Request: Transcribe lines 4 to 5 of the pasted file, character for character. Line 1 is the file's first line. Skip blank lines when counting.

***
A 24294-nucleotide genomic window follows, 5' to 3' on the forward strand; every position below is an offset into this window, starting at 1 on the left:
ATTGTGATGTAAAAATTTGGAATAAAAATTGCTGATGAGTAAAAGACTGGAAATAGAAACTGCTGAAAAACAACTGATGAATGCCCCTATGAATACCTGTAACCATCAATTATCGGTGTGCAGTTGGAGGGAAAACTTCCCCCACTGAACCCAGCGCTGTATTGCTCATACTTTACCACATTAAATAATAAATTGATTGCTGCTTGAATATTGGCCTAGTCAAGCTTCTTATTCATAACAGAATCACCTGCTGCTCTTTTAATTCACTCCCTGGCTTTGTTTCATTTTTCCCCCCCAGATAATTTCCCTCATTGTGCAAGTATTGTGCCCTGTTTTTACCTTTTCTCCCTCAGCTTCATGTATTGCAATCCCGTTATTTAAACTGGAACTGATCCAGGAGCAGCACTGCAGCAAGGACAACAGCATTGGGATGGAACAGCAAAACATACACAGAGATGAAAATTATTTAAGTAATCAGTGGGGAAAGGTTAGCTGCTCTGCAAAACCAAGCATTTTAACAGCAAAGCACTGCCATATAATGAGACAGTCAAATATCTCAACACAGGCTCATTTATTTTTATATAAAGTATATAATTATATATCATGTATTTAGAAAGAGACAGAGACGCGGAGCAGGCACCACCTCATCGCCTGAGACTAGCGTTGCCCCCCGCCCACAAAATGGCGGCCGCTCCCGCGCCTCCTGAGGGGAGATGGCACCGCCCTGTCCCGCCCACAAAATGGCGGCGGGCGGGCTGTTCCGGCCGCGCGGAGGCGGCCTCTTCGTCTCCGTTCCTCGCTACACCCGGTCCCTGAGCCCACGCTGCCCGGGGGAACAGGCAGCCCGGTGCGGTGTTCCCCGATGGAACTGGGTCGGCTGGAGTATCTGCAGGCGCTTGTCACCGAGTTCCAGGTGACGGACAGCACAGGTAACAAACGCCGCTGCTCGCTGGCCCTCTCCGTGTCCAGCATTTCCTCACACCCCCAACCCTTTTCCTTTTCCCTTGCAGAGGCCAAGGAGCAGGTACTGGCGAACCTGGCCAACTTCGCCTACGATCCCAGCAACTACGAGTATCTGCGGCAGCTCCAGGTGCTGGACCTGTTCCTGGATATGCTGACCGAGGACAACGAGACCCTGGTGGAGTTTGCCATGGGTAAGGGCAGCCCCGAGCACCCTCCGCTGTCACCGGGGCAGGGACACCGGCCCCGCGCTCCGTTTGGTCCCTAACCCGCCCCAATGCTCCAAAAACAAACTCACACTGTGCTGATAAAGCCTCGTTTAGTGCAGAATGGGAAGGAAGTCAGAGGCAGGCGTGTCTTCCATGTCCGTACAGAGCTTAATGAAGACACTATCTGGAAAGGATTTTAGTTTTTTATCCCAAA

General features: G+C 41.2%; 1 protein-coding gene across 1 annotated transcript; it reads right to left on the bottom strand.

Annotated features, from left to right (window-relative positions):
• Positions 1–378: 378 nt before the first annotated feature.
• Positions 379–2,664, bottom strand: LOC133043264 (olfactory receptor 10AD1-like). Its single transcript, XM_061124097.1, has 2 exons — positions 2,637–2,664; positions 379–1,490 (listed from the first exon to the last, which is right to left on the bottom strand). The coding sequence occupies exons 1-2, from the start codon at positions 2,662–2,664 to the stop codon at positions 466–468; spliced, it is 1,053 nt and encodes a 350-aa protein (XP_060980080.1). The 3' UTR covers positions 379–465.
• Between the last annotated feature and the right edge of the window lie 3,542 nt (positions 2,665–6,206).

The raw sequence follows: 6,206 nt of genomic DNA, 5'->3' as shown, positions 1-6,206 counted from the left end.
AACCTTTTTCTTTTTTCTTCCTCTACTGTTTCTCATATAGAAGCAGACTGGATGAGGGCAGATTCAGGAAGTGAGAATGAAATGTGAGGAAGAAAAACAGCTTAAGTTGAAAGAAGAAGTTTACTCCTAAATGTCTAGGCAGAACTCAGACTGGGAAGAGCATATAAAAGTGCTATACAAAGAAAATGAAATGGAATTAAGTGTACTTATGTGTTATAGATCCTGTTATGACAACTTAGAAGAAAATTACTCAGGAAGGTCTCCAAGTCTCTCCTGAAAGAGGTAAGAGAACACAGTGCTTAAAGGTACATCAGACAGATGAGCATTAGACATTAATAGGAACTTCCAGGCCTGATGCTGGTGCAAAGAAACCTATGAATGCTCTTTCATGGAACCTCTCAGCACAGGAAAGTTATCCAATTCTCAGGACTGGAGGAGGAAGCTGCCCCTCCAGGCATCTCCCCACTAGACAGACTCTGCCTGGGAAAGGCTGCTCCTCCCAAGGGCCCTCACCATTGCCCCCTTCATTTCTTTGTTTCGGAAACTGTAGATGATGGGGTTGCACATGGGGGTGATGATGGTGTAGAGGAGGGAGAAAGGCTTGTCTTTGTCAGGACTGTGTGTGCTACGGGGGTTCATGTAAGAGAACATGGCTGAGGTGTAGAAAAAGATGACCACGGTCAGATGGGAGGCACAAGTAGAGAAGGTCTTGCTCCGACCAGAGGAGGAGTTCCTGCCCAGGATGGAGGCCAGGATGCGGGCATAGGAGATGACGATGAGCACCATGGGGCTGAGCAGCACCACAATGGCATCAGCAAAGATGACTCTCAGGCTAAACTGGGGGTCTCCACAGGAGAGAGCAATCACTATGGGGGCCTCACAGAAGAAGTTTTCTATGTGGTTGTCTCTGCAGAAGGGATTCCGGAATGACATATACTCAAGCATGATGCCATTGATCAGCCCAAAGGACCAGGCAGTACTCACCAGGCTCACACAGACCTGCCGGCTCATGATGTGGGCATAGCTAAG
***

Annotated features, from left to right (window-relative positions):
• Positions 1–378: 378 nt before the first annotated feature.